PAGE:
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The Parson And The Bluestocking
The spinster thought she’d been proposed to; the young minister thought not. Their courtship and quarrel rocked devout New Haven
December 1961 | Volume 13, Issue 1
While Delia was in the way of accumulating, if not a fortune, a pretty good living and the literary fame that she had so passionately longed for as a schoolgirl, she was not the only woman in New Haven aspiring to literary eminence. At 77 Elm Street a young rival was putting the polish on a series of lustrous attainments. Henrietta Blake was at this time in her early twenties, a tall, dark girl of formidable achievement. She was a good classical scholar and is reliably reported to have thrown over an eligible parti for sending her a Greek ode disfigured by false quantities.
Unlike Delia Bacon she was born rich, one of the ten children of Eli Whitney Blake, inventor of the Blake stone crusher. Eli Whitney’s cotton gin also loomed in her background. According to one of her admirers, James Hadley, she “avowed and gloried in a delightful perversity of taste.”
The Blakes shared with the Bacons, the Taylors, the Days, the Baldwins, the Woolseys, and others a comfortable eminence in the New Haven hierarchy, and it was toward this company that the Reverend Alexander MacWhorter, the only son of a doting widow from New Jersey, directed his innocent footsteps. Possessing a good income, a good profile, and an engaging address, the gentle youth made a charming impression. Nathaniel Taylor took him under his special protection, and Leonard Bacon’s signature was one of those adorning the articles licensing him to preach. He had won a reputation as scholar during his undergraduate days at Yale and was considered to have a pretty, if slightly condescending, wit. Beyond these attractions he seems to have had, in common with Delia Bacon, an indefinable allure. People flocked around him, especially men, although women liked him too. He claimed an extreme naïveté where women were concerned, but he took pains that no false quantities should mar his interchange with Henrietta Blake.
On becoming a licentiate in the Congregational Church, he moved into the same boardinghouse where Delia Bacon lived, fixed his large eyes on her, and breathed a longing to know her. The recipient of this confidence was a classmate, Robert W. Forbes, for whom Delia had conceived one of her celebrated dislikes. She considered him flimsy and quite unfit to attend the levees that she was in the habit of holding in her rooms for the benefit of her students and their parents. She had, however, nothing against MacWhorter, and with the arrogance of a de Staël and without waiting for a formal introduction she sent him a note, indicating her willingness to receive him but pointedly excluding Forbes.
Delia’s initial objections to Forbes remain mantled in mystery. Catharine Beecher, Delia’s staunchest defender, admits that she cannot account for them. But it was enough that she did not like him and would not have him on the premises, although she had known him since childhood and had even been a guest of his family. The slight cankered him vilely. The flirtatious licentiate applied a certain balm by reading the note of invitation aloud to his neglected friend and making good fun of a maiden lady, old enough to know better, unabashedly scurrying after a rich young man. MacWhorter also wrote a most entertaining letter to his friend, the Reverend Alexander Clapp, parson of the Congregational Church at Brattleboro, Vermont, describing the whole amusing episode and, without precisely saying so, hinting that Miss Bacon’s behavior had been unbecomingly forward.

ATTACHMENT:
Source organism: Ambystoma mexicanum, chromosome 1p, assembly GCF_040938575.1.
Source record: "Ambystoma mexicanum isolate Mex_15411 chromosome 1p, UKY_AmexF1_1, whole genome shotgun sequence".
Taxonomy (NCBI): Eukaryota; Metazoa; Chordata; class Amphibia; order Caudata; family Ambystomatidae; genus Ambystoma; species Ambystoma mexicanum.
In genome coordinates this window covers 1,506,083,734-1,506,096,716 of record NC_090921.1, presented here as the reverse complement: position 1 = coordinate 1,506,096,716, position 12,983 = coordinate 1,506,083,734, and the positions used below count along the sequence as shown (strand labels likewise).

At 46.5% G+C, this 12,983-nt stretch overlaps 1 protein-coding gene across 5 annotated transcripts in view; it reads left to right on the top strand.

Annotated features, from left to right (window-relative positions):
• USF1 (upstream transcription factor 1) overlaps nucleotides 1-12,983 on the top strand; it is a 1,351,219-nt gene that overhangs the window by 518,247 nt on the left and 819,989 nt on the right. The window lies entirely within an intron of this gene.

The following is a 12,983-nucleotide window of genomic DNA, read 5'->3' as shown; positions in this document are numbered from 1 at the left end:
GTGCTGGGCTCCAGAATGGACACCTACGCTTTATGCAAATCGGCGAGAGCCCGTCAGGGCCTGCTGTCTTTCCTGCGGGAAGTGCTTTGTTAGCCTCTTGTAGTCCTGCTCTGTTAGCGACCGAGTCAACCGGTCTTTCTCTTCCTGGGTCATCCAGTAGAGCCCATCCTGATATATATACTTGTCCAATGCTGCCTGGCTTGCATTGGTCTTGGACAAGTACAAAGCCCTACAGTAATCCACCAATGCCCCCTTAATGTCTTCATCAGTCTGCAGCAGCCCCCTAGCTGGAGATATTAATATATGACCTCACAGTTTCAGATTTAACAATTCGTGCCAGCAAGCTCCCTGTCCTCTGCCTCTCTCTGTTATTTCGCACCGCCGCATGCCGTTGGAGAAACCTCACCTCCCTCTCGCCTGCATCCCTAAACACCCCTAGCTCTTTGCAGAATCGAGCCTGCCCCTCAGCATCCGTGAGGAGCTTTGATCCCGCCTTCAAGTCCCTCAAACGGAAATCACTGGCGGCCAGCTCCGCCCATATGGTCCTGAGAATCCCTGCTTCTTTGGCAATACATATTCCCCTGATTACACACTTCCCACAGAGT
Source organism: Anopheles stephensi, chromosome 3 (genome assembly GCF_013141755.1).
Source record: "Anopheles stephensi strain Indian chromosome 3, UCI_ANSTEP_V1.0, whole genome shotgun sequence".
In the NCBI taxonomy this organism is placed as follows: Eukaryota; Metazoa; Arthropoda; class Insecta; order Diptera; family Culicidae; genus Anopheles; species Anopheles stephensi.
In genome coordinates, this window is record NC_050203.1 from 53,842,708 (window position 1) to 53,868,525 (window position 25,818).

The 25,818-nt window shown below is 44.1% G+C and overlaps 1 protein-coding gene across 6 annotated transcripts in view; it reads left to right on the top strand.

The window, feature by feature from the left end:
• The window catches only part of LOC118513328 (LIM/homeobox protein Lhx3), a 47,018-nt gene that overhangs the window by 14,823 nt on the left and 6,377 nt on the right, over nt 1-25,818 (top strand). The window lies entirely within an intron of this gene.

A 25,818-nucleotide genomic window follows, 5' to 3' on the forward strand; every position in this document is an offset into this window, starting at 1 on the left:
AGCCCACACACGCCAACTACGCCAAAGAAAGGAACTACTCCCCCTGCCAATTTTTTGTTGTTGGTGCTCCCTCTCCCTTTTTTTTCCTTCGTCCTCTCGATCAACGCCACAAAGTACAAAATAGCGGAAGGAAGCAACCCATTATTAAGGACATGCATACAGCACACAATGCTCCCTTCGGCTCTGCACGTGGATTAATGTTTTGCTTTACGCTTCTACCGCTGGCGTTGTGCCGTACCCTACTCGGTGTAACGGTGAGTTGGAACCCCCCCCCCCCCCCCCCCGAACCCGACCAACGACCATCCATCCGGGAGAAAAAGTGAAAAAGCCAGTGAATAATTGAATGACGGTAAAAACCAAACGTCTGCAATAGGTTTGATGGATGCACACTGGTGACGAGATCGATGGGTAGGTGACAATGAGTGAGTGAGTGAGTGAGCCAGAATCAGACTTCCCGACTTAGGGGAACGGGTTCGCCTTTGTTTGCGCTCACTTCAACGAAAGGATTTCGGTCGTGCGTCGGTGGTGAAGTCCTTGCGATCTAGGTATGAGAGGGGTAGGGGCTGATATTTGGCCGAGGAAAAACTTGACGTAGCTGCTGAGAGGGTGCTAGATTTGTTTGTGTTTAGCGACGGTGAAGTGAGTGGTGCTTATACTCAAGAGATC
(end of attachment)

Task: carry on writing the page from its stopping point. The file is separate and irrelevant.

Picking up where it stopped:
He concealed this state of things from Delia, however, and having finally gained admittance to her levees, rather rapidly cemented the friendship, which under this treatment shortly flowered into a love which was “pure,” “fervent,” but to Delia’s annoyance and her family’s incredulous scorn, “fraternal.”
Victorian courtships were things of sighs and glances, of half-uttered exclamations, blushes and pallors, pleasing confusions, and devoted and particular attentions, signs as cloudy as the symptoms of typhoid fever but as decided and contagious as the disease itself. This one was no exception and was moreover carried on at one time in the full glare of Harriet Beecher Stowe, whose affidavit makes it clear that MacWhorter pressed his suit as zestfully as any pouter pigeon. “The most open, direct, above-ground, positive and explicit piece of wooing that was ever performed under my own particular observation. … such as nothing but a positive engagement would justify any gentleman and Christian in pursuing.”
To do her justice it appears that Delia had doubts as to the wisdom and propriety of this courtship. She found MacWhorter’s attentions disconcerting. When she appeared at the boardinghouse breakfast table, he would leave his seat to join her and pledge her in his second cup of coffee. His eyes followed her wherever she went. Other ladies in the boardinghouse rallied her on her conquest. Like Mrs. Stowe, they had never seen such unmistakable signs of devotion. Clearly MacWhorter was incapable of giving his thoughts to anybody but Miss Bacon. Children noticed it, servants noticed it, and, with some distaste, the Bacon family was forced to notice it. Delia was flustered. She feared that MacWhorter, taking advantage of the difference in their ages, “had chosen to insult her with unmeaning expressions of regard.”